This list shows these countries where it's impossible to buy a local prepaid SIM card (for data) at the moment. This can be because of lack of technical infrastructure or legal reasons which prohibits the purchase of a SIM card for foreigners. As you see, this list is rather short:
In Cuba there are still no data on their GSM network, not even GPRS on the only state-owned mobile provider "Cubacel". The only way to log on the internet for foreigners is to go to one of the major hotels or public WiFi hotspots. The situation is about to change with the easing of the US embargo. First 3G cells are now operating in Havanna and Varadero, but for roaming customers only.
Eritrea was the last country in the world to adopt a mobile phone system. It's sole provider Eritel is hardly accessible to foreigners as it requires a resident's permit, a very high connection fee and some weeks to get connected to a network mostly 2G-only with few 3G cells. There is a separate CDMA network covering 85% which is not compatible with most GSM phones.
The state-owned provider "koryolink" sells SIM cards to foreign visitors for their 3G network on 2100 MHz: a "Visitor Line" with 3 different packages on prepaid and a postpaid "Foreigner Line" for residents. Unfortunately, the Visitor Line has voice and text only, but no data. This can only be booked on the Foreigner Line at astronomical rates, but is inaccessible to short-time visitors.
The only provider Telecom Niue has a 2G/GSM network, but not for data, only voice and SMS. Visitors can have internet connection through Niue's extensive WiFi network with hotspots all over the island after paying NZ$ 25 for 5 GB in 14 days (for more info check here).
The two mobile providers SPM Télécom and Globatel only offer 2G without any data in this French Overseas Department. This leaves this area as only territory without own 3G coverage in America, but ADSL internet access and a widespread public WiFi network are available.
Transnistria is the only populated region in Europe without a 2G or 3G GSM coverage as the only provider "IDC" uses CDMA and EVDO only which is incompatible with GSM-devices. This situation may change as a 4G/LTE network on 800 MHz is being built, but not yet open for prepaid.
Lord Howe Island (Australia) Edit
On Lord Howe there is no mobile coverage. There are paid WiFi hotspots at visitor information center, museum and few other places but the rates are not published. Some hotels provide complimentary WiFi. Connection is slow as it goes through a narrow satellite link.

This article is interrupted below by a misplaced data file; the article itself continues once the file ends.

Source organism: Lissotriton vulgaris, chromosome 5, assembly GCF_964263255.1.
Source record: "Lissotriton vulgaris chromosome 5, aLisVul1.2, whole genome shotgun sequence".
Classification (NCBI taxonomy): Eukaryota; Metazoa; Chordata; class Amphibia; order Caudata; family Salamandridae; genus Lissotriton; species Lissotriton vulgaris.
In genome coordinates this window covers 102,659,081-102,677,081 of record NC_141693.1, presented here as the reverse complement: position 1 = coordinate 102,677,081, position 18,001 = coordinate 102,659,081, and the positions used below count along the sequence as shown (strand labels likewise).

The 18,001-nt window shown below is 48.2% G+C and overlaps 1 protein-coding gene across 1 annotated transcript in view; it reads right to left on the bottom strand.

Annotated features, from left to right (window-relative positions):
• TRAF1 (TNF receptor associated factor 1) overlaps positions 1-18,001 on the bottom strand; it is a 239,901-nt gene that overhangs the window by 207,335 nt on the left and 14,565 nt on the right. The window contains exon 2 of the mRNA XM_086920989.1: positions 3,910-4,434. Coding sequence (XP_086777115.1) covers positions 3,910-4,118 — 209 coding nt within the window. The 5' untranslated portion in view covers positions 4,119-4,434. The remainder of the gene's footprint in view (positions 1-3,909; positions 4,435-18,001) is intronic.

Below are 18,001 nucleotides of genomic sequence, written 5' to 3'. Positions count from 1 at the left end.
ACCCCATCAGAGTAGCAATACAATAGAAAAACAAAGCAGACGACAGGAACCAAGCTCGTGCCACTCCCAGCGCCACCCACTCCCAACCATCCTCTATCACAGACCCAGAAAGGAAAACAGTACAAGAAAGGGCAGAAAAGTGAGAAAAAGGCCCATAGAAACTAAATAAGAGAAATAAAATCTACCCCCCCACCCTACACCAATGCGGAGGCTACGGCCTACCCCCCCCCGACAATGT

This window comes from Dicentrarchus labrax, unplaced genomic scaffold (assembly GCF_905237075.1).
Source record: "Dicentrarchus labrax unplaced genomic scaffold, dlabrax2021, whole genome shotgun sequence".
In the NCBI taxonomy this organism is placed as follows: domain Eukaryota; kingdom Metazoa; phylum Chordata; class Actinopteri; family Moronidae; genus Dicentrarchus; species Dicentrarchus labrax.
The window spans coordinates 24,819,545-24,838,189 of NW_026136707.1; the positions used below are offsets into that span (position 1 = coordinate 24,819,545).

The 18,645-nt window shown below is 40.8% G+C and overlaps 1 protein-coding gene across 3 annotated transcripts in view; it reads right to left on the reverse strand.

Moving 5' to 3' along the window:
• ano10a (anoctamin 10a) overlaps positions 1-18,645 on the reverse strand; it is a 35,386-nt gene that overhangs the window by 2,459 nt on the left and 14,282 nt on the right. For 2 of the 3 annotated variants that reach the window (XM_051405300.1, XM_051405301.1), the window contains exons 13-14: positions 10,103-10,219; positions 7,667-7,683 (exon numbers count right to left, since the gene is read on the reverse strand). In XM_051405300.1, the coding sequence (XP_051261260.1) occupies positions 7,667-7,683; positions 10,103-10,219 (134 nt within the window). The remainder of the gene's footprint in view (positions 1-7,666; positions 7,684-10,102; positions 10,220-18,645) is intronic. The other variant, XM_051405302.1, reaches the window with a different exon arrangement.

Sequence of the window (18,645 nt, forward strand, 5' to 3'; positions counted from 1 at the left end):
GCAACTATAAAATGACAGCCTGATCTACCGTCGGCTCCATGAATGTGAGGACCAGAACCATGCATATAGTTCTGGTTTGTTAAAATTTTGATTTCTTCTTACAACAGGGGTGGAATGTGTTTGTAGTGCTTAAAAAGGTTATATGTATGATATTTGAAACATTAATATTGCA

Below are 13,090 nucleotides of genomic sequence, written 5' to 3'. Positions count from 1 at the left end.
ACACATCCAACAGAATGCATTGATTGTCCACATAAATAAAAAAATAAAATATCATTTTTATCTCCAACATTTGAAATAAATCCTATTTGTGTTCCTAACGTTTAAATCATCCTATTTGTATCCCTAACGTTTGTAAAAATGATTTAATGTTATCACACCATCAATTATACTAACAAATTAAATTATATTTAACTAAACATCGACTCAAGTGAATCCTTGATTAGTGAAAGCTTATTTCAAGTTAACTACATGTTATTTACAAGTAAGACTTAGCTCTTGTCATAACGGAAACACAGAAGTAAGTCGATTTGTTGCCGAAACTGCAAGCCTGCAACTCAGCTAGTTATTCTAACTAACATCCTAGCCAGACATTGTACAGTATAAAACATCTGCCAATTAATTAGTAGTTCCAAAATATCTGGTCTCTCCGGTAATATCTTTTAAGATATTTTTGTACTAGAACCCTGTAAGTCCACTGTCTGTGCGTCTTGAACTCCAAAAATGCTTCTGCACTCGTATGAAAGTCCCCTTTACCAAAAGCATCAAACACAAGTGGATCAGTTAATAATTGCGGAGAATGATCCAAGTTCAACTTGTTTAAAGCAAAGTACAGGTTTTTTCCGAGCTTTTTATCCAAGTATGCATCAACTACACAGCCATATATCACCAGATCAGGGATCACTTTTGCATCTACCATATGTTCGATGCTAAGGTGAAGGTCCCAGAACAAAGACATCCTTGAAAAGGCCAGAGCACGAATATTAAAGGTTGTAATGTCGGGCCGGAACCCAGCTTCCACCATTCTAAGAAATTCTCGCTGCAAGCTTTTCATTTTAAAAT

Pitcairn Island (UK) Edit
There's no mobile coverage on Pitcairn island. There is a fixed internet service provided in some accommodations, sometimes with a WiFi router, so you can connect through WiFi to it. All data goes through Inmarsat, so latency is high, speed is low and traffic is expensive. There is a tiered tarification to discourage large downloads. The exact prices are not published online. Outages lasting weeks are not unheard of.
Tristan da Cunha (UK) Edit
There is no mobile coverage on Tristan da Cunha. Since 2006 there is an internet café with a VSAT. 1 Mbps shared by all users, so it will be slow. Internet cafe has a place to use own laptop but it's unknown whether it's Ethernet or WiFi. Price for visitors is GBP 10 for the duration of the stay but it's not published online so this number is likely outdated.
South Georgia and the South Sandwich Islands (UK) Edit
There is no publicly available telecom services on those islands. You'll have to rely either on your ship's services or your own satellite link. If you're employed there, you will need to contact your employer for info that applies to you.
The only provider Norfolk Telecom has a 2G/GSM network, but not for data, only voice and SMS. Visitors can have internet connection through some WiFi hotspots on the island.
Christmas Island (Australia) Edit
After CiiA shutdown the only provider on this island is Telstra on 2G without any data connectivity. Speedcast has picked up their 4G network but the situation is still volatile as they have only a temporary contract to provide this network until June 30, 2017. It's unknown whether they sell new sim cards or just provide network to old customers.